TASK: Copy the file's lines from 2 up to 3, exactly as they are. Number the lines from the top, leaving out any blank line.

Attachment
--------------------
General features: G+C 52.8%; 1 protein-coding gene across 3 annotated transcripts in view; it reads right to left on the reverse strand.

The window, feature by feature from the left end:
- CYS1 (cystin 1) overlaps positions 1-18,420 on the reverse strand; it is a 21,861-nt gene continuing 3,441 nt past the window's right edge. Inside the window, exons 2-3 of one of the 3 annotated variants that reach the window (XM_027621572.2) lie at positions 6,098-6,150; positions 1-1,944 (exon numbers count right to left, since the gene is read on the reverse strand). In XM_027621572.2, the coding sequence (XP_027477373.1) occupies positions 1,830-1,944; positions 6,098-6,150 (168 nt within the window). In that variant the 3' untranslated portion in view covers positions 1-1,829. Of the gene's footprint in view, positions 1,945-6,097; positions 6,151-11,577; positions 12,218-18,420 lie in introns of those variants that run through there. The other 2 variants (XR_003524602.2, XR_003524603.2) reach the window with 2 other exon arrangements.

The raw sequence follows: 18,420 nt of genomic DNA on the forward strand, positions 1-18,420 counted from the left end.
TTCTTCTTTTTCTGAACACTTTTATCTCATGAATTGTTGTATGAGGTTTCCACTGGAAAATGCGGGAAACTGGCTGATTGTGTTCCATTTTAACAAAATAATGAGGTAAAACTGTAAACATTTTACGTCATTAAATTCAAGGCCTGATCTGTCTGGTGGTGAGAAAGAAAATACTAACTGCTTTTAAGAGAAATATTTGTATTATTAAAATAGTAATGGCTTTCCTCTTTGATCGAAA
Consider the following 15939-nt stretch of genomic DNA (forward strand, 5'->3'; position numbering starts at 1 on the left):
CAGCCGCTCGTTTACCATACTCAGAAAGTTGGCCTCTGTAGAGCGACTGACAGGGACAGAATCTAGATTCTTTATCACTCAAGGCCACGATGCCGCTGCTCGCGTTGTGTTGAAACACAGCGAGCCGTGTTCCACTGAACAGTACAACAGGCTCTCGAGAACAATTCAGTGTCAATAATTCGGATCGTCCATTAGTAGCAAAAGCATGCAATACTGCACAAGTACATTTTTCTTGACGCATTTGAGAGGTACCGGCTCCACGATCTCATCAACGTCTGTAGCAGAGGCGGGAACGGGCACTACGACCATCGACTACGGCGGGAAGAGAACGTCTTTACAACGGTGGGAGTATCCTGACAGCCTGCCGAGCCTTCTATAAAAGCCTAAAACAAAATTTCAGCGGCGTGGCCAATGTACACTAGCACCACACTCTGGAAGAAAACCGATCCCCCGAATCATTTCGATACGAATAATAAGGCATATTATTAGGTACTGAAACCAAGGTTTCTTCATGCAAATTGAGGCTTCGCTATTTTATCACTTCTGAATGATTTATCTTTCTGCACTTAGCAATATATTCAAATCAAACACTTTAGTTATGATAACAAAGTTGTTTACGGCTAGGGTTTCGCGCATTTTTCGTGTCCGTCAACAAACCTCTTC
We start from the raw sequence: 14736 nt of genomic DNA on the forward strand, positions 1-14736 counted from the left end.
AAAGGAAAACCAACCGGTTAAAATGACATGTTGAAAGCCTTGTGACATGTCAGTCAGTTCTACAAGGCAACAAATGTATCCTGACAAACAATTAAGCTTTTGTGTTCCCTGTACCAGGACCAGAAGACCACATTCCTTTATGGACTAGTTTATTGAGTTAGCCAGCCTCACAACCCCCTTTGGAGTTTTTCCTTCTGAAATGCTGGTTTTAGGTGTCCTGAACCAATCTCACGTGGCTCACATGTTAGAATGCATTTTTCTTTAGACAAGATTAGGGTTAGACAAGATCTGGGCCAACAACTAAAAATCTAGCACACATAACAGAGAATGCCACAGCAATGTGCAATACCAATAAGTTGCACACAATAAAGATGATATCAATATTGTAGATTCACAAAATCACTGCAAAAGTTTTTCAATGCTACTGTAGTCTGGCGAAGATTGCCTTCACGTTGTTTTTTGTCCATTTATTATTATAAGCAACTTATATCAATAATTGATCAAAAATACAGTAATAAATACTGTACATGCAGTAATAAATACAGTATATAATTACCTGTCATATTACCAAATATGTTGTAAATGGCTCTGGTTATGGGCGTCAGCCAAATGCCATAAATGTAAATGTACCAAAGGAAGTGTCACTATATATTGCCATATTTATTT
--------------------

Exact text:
The window, feature by feature from the left end:
- CYS1 (cystin 1) overlaps positions 1-18,420 on the reverse strand; it is a 21,861-nt gene continuing 3,441 nt past the window's right edge. Inside the window, exons 2-3 of one of the 3 annotated variants that reach the window (XM_027621572.2) lie at positions 6,098-6,150; positions 1-1,944 (exon numbers count right to left, since the gene is read on the reverse strand). In XM_027621572.2, the coding sequence (XP_027477373.1) occupies positions 1,830-1,944; positions 6,098-6,150 (168 nt within the window). In that variant the 3' untranslated portion in view covers positions 1-1,829. Of the gene's footprint in view, positions 1,945-6,097; positions 6,151-11,577; positions 12,218-18,420 lie in introns of those variants that run through there. The other 2 variants (XR_003524602.2, XR_003524603.2) reach the window with 2 other exon arrangements.